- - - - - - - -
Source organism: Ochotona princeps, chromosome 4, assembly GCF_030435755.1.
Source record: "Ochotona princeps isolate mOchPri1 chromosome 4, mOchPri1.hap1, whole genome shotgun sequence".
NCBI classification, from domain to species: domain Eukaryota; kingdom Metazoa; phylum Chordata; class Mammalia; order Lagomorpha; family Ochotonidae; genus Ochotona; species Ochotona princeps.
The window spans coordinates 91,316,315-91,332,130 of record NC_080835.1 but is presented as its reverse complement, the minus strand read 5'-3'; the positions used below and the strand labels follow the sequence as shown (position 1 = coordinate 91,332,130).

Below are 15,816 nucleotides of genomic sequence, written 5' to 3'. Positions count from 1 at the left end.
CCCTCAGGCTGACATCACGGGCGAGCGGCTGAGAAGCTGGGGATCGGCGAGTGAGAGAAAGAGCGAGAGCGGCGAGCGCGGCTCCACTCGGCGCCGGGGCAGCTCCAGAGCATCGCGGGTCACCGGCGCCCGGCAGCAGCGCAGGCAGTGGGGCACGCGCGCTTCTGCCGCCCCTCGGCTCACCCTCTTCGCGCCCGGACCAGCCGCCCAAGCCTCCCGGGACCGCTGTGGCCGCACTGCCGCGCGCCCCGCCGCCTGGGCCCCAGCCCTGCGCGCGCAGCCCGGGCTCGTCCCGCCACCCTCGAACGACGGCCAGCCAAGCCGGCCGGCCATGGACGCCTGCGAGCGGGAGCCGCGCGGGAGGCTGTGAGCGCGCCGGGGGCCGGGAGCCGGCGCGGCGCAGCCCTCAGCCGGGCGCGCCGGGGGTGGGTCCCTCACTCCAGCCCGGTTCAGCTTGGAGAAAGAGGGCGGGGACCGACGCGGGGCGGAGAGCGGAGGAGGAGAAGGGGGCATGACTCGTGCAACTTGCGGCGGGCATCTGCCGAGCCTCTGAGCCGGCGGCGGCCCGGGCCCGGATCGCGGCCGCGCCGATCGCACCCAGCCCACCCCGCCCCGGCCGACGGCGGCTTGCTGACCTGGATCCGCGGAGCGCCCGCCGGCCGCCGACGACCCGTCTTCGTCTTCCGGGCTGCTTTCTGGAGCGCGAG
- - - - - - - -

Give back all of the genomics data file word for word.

Source organism: Ochotona princeps, chromosome 4, assembly GCF_030435755.1.
Source record: "Ochotona princeps isolate mOchPri1 chromosome 4, mOchPri1.hap1, whole genome shotgun sequence".
NCBI classification, from domain to species: domain Eukaryota; kingdom Metazoa; phylum Chordata; class Mammalia; order Lagomorpha; family Ochotonidae; genus Ochotona; species Ochotona princeps.
The window spans coordinates 91,316,315-91,332,130 of record NC_080835.1 but is presented as its reverse complement, the minus strand read 5'-3'; the positions used below and the strand labels follow the sequence as shown (position 1 = coordinate 91,332,130).

Below are 15,816 nucleotides of genomic sequence, written 5' to 3'. Positions count from 1 at the left end.
CCCTCAGGCTGACATCACGGGCGAGCGGCTGAGAAGCTGGGGATCGGCGAGTGAGAGAAAGAGCGAGAGCGGCGAGCGCGGCTCCACTCGGCGCCGGGGCAGCTCCAGAGCATCGCGGGTCACCGGCGCCCGGCAGCAGCGCAGGCAGTGGGGCACGCGCGCTTCTGCCGCCCCTCGGCTCACCCTCTTCGCGCCCGGACCAGCCGCCCAAGCCTCCCGGGACCGCTGTGGCCGCACTGCCGCGCGCCCCGCCGCCTGGGCCCCAGCCCTGCGCGCGCAGCCCGGGCTCGTCCCGCCACCCTCGAACGACGGCCAGCCAAGCCGGCCGGCCATGGACGCCTGCGAGCGGGAGCCGCGCGGGAGGCTGTGAGCGCGCCGGGGGCCGGGAGCCGGCGCGGCGCAGCCCTCAGCCGGGCGCGCCGGGGGTGGGTCCCTCACTCCAGCCCGGTTCAGCTTGGAGAAAGAGGGCGGGGACCGACGCGGGGCGGAGAGCGGAGGAGGAGAAGGGGGCATGACTCGTGCAACTTGCGGCGGGCATCTGCCGAGCCTCTGAGCCGGCGGCGGCCCGGGCCCGGATCGCGGCCGCGCCGATCGCACCCAGCCCACCCCGCCCCGGCCGACGGCGGCTTGCTGACCTGGATCCGCGGAGCGCCCGCCGGCCGCCGACGACCCGTCTTCGTCTTCCGGGCTGCTTTCTGGAGCGCGAG